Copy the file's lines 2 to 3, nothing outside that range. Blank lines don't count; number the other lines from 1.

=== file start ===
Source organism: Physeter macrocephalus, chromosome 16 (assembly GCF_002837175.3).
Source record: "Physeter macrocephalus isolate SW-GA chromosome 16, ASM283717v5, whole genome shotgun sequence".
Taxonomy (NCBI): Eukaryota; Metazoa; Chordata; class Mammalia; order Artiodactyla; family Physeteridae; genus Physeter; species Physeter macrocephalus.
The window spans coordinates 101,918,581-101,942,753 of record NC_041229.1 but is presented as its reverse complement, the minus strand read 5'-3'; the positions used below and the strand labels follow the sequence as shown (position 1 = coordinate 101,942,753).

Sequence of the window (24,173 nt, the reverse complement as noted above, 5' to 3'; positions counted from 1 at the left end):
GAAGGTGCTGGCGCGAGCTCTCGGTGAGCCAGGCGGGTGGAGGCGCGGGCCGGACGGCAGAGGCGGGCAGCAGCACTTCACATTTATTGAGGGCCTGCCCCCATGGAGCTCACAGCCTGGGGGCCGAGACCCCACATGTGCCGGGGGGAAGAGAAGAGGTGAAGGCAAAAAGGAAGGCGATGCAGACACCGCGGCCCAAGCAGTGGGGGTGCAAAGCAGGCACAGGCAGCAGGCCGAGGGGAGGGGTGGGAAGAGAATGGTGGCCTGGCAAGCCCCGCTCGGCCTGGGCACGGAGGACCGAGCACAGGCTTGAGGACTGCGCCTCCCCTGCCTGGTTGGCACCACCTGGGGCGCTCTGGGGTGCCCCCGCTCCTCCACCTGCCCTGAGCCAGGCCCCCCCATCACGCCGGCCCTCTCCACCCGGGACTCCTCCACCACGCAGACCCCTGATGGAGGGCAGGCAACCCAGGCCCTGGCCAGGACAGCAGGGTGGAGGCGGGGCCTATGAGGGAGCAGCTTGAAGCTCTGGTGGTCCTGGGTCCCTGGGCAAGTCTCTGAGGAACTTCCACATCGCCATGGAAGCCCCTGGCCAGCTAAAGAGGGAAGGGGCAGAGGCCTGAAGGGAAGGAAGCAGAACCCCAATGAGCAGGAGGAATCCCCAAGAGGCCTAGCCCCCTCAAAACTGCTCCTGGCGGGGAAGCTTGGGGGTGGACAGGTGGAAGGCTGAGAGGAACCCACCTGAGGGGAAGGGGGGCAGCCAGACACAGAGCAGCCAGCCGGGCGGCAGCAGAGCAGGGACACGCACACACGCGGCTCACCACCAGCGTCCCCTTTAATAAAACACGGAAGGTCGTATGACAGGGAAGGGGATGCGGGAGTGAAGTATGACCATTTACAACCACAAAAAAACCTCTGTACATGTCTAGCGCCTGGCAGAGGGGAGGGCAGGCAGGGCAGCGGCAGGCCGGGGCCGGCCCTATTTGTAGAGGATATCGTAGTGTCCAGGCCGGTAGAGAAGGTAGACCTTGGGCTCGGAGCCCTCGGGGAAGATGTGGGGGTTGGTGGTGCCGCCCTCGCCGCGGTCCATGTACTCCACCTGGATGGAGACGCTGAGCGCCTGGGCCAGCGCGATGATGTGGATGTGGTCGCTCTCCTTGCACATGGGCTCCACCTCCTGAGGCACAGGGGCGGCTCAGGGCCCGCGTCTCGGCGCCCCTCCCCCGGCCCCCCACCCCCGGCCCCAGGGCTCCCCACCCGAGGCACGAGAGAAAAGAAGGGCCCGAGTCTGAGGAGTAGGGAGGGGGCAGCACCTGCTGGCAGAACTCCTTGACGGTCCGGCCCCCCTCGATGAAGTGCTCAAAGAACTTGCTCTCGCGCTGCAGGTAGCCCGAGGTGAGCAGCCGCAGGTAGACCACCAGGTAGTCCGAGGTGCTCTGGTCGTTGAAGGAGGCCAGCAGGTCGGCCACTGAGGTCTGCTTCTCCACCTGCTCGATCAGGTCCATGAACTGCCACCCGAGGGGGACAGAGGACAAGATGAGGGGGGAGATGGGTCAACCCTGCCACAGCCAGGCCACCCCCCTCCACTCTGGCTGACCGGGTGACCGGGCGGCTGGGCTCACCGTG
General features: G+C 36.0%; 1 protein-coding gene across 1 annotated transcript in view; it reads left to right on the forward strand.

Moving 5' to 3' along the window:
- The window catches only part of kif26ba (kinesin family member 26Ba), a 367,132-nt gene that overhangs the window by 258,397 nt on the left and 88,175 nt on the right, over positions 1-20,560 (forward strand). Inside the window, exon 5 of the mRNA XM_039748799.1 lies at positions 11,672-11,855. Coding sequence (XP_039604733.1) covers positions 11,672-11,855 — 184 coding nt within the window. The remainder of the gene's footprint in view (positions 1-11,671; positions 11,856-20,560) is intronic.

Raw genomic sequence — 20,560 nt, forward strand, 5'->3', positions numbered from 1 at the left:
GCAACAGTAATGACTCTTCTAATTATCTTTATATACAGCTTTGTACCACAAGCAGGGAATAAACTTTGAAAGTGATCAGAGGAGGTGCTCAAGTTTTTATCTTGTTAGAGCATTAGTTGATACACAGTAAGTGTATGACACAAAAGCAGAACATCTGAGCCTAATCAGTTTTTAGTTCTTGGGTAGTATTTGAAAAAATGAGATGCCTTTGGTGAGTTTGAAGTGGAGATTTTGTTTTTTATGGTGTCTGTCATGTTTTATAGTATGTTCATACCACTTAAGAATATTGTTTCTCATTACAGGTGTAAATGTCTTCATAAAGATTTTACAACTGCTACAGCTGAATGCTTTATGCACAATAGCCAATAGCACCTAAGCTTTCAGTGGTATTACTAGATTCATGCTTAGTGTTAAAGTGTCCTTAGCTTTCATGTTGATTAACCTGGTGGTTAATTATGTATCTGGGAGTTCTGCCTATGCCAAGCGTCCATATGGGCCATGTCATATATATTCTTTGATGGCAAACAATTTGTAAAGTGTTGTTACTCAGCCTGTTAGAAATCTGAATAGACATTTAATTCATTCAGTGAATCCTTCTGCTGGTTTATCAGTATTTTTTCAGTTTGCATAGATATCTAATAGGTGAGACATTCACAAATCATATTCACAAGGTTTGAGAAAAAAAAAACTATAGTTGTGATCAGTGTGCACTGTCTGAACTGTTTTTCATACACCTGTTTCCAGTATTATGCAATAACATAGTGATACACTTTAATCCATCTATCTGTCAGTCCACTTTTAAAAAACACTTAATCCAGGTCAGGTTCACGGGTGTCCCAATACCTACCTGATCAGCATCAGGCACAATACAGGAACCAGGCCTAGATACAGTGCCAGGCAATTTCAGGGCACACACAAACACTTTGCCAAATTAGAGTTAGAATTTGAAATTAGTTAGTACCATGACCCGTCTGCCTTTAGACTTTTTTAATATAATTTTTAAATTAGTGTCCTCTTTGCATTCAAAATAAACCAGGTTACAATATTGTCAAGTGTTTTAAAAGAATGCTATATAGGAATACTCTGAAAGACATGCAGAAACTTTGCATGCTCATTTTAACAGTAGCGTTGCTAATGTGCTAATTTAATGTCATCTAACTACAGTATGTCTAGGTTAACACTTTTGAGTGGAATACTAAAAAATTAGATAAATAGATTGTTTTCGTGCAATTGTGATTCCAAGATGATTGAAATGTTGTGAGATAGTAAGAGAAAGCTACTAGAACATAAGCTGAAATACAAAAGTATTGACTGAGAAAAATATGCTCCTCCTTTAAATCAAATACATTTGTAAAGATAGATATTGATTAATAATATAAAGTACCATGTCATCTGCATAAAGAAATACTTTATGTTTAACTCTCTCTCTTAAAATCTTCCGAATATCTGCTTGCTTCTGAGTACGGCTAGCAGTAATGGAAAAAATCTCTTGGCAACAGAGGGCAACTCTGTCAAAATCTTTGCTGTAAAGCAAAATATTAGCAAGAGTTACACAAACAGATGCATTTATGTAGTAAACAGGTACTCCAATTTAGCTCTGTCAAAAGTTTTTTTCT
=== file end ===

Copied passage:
Source record: "Physeter macrocephalus isolate SW-GA chromosome 16, ASM283717v5, whole genome shotgun sequence".
Taxonomy (NCBI): Eukaryota; Metazoa; Chordata; class Mammalia; order Artiodactyla; family Physeteridae; genus Physeter; species Physeter macrocephalus.